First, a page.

• MT VOID, 07/21/23 -- Vol. 42, No. 3, Whole Number 2285

    From evelynchimelisleeper@gmail.com@21:1/5 to All on Sun Jul 23 09:07:25 2023
    07/21/23 -- Vol. 42, No. 3, Whole Number 2285

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    Mini Reviews, Part 1 (THEY SHALL NOT GROW OLD,
    THE TRUFFLE HUNTERS, RAT FILM) (film reviews
    by Mark R. Leeper and Evelyn C. Leeper)
    Hugo Finalist Reviews (comments by Evelyn C. Leeper)
    MOBY-DICK (letter of comment by John Hertz)
    This Week's Reading (COME, TELL ME HOW YOU LIVE;
    APPOINTMENT WITH DEATH) (book comments
    by Evelyn C. Leeper)


    TOPIC: Mini Reviews, Part 1 (film reviews by Mark R. Leeper and
    Evelyn C. Leeper)

    And with the incrementing of the volume number of the MT VOID comes
    the re-setting of the mini-reviews sequence numbers. This is the
    first batch of mini-reviews for this season, all documentaries:

    documentary done as part of the centenary commemoration of World
    War I, but it is different from most such documentaries in two
    ways. First, the film is composed entirely of actual World War I
    documentary footage and first-person unscripted narration. And
    second, the actual war footage is colorized to make it more
    realistic and immediate to modern audiences. The home front scenes
    are left in black-and-white, both as a contrast and because there
    is less need for the viewers to get a visceral feeling for the

    Warning: The documentary footage of the war is disturbing, even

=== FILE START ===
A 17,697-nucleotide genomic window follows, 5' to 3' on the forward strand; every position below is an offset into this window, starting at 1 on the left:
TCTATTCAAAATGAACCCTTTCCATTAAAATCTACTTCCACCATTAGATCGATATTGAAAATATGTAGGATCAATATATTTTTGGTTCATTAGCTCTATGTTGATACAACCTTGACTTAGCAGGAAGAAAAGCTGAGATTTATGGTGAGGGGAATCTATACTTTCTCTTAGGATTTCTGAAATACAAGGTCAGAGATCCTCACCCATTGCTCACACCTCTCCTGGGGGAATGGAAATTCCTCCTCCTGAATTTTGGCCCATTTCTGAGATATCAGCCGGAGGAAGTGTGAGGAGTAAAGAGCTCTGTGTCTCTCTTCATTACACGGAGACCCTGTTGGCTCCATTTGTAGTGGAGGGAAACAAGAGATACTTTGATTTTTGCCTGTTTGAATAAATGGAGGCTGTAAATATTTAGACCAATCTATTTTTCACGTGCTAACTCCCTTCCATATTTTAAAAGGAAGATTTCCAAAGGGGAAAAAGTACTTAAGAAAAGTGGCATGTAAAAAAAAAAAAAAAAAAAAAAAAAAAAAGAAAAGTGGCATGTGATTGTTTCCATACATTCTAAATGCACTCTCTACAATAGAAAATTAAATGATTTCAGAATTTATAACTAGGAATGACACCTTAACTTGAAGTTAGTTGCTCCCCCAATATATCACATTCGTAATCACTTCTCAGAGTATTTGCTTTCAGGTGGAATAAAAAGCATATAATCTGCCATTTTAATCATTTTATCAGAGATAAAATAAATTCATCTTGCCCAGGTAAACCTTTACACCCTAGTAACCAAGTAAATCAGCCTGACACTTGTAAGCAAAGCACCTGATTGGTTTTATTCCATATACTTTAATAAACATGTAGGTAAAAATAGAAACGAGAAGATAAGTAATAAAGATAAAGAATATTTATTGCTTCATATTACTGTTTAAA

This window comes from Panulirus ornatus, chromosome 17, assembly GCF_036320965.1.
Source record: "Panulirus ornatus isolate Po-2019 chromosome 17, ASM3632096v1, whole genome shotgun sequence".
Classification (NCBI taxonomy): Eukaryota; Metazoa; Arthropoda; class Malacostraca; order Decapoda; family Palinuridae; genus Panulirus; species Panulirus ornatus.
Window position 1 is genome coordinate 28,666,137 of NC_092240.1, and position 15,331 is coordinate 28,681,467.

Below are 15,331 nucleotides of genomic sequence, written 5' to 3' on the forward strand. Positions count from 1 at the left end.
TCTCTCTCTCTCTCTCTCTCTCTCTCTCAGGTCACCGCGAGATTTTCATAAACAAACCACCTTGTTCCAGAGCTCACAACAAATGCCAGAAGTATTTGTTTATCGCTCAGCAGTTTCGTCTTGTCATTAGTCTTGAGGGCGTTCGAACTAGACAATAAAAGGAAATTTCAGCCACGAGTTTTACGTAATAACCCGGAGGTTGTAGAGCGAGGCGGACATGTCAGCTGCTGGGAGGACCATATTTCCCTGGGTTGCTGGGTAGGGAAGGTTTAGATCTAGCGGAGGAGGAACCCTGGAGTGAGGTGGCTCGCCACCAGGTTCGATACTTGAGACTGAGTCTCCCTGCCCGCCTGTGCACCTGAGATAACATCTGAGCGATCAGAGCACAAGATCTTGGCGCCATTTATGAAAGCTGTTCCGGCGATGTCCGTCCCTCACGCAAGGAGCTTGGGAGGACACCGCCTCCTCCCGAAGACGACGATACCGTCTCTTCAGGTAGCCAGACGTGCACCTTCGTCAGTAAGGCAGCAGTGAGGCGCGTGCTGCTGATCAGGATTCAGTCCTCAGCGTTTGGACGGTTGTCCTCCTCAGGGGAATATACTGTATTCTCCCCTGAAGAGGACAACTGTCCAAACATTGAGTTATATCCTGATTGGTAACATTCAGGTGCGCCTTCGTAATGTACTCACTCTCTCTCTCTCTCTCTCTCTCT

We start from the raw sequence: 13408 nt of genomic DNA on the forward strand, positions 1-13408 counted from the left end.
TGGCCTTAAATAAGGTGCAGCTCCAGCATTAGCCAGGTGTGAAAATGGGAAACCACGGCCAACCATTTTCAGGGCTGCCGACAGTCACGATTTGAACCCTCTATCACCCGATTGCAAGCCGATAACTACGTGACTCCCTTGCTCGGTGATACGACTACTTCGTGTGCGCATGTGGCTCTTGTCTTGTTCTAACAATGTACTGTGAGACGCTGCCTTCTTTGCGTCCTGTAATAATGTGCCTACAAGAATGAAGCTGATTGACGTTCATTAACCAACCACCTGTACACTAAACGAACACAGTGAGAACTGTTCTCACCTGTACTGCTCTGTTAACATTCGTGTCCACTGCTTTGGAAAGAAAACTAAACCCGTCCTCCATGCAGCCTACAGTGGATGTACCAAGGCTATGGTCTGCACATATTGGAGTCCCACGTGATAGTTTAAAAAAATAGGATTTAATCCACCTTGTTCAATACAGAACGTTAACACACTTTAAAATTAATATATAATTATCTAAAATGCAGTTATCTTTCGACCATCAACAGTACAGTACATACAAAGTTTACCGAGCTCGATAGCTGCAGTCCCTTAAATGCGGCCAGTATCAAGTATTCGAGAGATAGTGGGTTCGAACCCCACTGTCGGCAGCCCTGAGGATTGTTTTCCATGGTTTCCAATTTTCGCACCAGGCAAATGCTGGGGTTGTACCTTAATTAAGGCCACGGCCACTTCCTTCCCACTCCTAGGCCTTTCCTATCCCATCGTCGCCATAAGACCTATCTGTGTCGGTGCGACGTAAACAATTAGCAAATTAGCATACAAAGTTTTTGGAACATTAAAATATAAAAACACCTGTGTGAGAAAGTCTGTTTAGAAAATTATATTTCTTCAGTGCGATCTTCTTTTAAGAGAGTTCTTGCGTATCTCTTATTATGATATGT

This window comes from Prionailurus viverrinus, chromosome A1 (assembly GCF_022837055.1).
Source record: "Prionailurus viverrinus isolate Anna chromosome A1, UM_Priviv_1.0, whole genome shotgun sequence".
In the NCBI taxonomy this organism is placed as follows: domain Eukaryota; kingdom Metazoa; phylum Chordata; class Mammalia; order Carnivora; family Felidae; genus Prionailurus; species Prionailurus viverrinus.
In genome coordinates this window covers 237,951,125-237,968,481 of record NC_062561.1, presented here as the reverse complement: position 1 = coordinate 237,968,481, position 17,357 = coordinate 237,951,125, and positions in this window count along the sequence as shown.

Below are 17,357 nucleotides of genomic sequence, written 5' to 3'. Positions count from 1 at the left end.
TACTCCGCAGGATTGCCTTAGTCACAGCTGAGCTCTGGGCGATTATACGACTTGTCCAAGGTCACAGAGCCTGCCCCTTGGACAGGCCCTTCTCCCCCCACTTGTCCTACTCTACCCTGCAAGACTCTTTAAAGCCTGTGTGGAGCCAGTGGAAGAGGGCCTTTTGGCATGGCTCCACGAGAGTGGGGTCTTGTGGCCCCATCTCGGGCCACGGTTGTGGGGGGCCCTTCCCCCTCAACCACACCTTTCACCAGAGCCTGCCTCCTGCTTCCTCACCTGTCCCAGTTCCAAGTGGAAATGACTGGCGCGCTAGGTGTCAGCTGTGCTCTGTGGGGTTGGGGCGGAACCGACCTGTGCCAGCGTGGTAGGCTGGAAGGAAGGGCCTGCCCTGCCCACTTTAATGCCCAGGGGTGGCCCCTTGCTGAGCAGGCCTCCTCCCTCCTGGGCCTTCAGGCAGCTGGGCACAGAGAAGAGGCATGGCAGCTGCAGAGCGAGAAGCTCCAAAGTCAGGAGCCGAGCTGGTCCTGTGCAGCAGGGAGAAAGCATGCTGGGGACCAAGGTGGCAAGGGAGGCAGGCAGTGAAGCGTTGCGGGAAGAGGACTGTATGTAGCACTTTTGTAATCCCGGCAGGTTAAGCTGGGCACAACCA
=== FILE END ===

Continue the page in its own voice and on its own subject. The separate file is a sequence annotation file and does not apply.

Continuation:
more so because of the colorization. However, the disturbing
    scenes are all still photographs rather than live-action filming of
    combat deaths or injuries. Whether this is due to the nature of
    filming and photography at the time, or director Peter Jackson's
    decision not to show these scenes (possibly out of respect for the
    families) is unclear. [-ecl]

    Released theatrically 1 February 2019. Rating: high +2 (-4 to +4),
    or 8/10.

    Film Credits:

    What others are saying: <https://www.rottentomatoes.com/m/they_shall_not_grow_old>

    THE TRUFFLE HUNTERS (2020): THE TRUFFLE HUNTERS was nominated for a
    lot of awards, but its charm--or whatever--escaped us. It is a
    documentary about a few elderly truffle hunters and their dogs (I
    thought it was pigs) who are still hunting white Alba truffles. In
    2001, they were selling for $1000-$2000 a pound. Since then prices
    have skyrocketed; some large specimens sell at auction for about
    $100,000/lb. (We can't help but feel that it is more a status
    thing--are the large ones that much better than the small.) These
    truffle hunters are being pressured to reveal their best hunting
    grounds, having their own property "poached" by others, and just
    plain retiring. The documentary offers no solutions and is more
    just a look at them and their lifestyles, contrasted with the
    (IMHO) ridiculous auctions for truffles at prices the hunters will
    never see. [-mrl/ecl]

    Released theatrically 12 March 2021. Rating: +1 (-4 to +4), or

    Film Credits:

    What others are saying:

    RAT FILM (2017): RAT FILM is a history of Baltimore and the Norway
    Brown Rat. While it does cover both Baltimore and the rat, there
    is no much intersection between the two. Yes, it discusses
    redlining, and how the environmental conditions in the Black
    neighborhoods are such that rats proliferate there. But much of
    the information about rats is not specific to Baltimore, and the
    Baltimore history is probably typical of other cities as well
    (especially the redlining and other segregationist aspects).

    We do see some unusual sights. There was a guy with a blowgun
    stalking a rat in his backyard, leading Mark to ask, "This is the
    peak of civilization?"

    We discover that amateurs use poison in peanut butter;
    professionals use a poison that coats the tunnels--it gets on the
    rate and the rats ingest it while grooming it off.

    We see people fishing for rats--with fishing poles. This doesn't
    scale up very well.

    Curt Richter's rat poison actually increased the rat population; it
    turned out that fixing the environment (more frequent garbage